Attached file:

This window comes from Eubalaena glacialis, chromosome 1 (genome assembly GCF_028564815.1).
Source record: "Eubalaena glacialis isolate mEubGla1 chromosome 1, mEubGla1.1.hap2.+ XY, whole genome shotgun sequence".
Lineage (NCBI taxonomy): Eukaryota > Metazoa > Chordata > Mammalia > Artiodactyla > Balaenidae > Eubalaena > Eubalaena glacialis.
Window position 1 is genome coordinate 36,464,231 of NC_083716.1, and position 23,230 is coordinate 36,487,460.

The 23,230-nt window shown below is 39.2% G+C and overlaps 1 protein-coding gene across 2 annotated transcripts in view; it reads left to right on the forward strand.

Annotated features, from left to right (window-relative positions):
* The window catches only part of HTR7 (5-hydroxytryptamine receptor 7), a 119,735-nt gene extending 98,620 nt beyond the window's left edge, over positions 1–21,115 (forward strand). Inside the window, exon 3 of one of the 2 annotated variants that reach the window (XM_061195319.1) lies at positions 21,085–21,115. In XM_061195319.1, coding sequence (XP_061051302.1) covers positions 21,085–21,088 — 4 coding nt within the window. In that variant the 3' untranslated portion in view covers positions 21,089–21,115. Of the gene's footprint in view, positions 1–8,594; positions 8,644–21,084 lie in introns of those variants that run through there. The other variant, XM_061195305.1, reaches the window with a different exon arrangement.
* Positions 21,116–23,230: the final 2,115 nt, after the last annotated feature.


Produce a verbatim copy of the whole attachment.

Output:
This window comes from Eubalaena glacialis, chromosome 1 (genome assembly GCF_028564815.1).
Source record: "Eubalaena glacialis isolate mEubGla1 chromosome 1, mEubGla1.1.hap2.+ XY, whole genome shotgun sequence".
Lineage (NCBI taxonomy): Eukaryota > Metazoa > Chordata > Mammalia > Artiodactyla > Balaenidae > Eubalaena > Eubalaena glacialis.
Window position 1 is genome coordinate 36,464,231 of NC_083716.1, and position 23,230 is coordinate 36,487,460.

The 23,230-nt window shown below is 39.2% G+C and overlaps 1 protein-coding gene across 2 annotated transcripts in view; it reads left to right on the forward strand.

Annotated features, from left to right (window-relative positions):
* The window catches only part of HTR7 (5-hydroxytryptamine receptor 7), a 119,735-nt gene extending 98,620 nt beyond the window's left edge, over positions 1–21,115 (forward strand). Inside the window, exon 3 of one of the 2 annotated variants that reach the window (XM_061195319.1) lies at positions 21,085–21,115. In XM_061195319.1, coding sequence (XP_061051302.1) covers positions 21,085–21,088 — 4 coding nt within the window. In that variant the 3' untranslated portion in view covers positions 21,089–21,115. Of the gene's footprint in view, positions 1–8,594; positions 8,644–21,084 lie in introns of those variants that run through there. The other variant, XM_061195305.1, reaches the window with a different exon arrangement.
* Positions 21,116–23,230: the final 2,115 nt, after the last annotated feature.